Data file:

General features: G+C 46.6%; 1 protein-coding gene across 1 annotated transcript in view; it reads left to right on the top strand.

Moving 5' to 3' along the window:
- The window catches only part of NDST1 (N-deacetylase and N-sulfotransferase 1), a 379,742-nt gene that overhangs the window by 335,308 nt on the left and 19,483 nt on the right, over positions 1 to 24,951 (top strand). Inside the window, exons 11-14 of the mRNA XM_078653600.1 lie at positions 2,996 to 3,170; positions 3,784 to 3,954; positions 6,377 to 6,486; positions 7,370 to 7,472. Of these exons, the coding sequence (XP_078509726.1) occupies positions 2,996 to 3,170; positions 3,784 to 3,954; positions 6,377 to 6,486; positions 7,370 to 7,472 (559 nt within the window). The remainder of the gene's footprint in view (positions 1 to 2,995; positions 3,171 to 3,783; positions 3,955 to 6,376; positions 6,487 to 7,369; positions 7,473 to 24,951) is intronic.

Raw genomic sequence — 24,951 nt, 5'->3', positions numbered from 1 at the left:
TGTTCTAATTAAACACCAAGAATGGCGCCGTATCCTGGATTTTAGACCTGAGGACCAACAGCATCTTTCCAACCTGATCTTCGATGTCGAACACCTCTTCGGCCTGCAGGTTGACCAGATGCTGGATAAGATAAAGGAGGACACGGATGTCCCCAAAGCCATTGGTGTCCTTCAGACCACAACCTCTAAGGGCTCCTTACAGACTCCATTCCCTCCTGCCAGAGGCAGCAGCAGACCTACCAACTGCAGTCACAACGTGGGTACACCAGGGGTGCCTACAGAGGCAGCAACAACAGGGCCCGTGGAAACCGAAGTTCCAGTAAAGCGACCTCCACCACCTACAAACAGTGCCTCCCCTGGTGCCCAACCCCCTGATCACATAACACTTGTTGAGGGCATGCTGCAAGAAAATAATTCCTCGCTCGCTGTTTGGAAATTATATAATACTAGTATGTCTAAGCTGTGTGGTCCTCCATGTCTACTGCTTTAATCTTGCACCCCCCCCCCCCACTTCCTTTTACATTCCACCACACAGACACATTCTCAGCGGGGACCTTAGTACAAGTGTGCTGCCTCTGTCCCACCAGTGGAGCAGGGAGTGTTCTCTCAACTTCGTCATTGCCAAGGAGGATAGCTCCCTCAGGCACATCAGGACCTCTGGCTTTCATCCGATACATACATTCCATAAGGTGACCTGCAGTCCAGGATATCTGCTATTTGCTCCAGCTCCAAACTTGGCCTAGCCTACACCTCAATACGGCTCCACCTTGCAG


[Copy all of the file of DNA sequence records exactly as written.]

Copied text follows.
General features: G+C 46.6%; 1 protein-coding gene across 1 annotated transcript in view; it reads left to right on the top strand.

Moving 5' to 3' along the window:
- The window catches only part of NDST1 (N-deacetylase and N-sulfotransferase 1), a 379,742-nt gene that overhangs the window by 335,308 nt on the left and 19,483 nt on the right, over positions 1 to 24,951 (top strand). Inside the window, exons 11-14 of the mRNA XM_078653600.1 lie at positions 2,996 to 3,170; positions 3,784 to 3,954; positions 6,377 to 6,486; positions 7,370 to 7,472. Of these exons, the coding sequence (XP_078509726.1) occupies positions 2,996 to 3,170; positions 3,784 to 3,954; positions 6,377 to 6,486; positions 7,370 to 7,472 (559 nt within the window). The remainder of the gene's footprint in view (positions 1 to 2,995; positions 3,171 to 3,783; positions 3,955 to 6,376; positions 6,487 to 7,369; positions 7,473 to 24,951) is intronic.

Raw genomic sequence — 24,951 nt, 5'->3', positions numbered from 1 at the left:
TGTTCTAATTAAACACCAAGAATGGCGCCGTATCCTGGATTTTAGACCTGAGGACCAACAGCATCTTTCCAACCTGATCTTCGATGTCGAACACCTCTTCGGCCTGCAGGTTGACCAGATGCTGGATAAGATAAAGGAGGACACGGATGTCCCCAAAGCCATTGGTGTCCTTCAGACCACAACCTCTAAGGGCTCCTTACAGACTCCATTCCCTCCTGCCAGAGGCAGCAGCAGACCTACCAACTGCAGTCACAACGTGGGTACACCAGGGGTGCCTACAGAGGCAGCAACAACAGGGCCCGTGGAAACCGAAGTTCCAGTAAAGCGACCTCCACCACCTACAAACAGTGCCTCCCCTGGTGCCCAACCCCCTGATCACATAACACTTGTTGAGGGCATGCTGCAAGAAAATAATTCCTCGCTCGCTGTTTGGAAATTATATAATACTAGTATGTCTAAGCTGTGTGGTCCTCCATGTCTACTGCTTTAATCTTGCACCCCCCCCCCCCACTTCCTTTTACATTCCACCACACAGACACATTCTCAGCGGGGACCTTAGTACAAGTGTGCTGCCTCTGTCCCACCAGTGGAGCAGGGAGTGTTCTCTCAACTTCGTCATTGCCAAGGAGGATAGCTCCCTCAGGCACATCAGGACCTCTGGCTTTCATCCGATACATACATTCCATAAGGTGACCTGCAGTCCAGGATATCTGCTATTTGCTCCAGCTCCAAACTTGGCCTAGCCTACACCTCAATACGGCTCCACCTTGCAG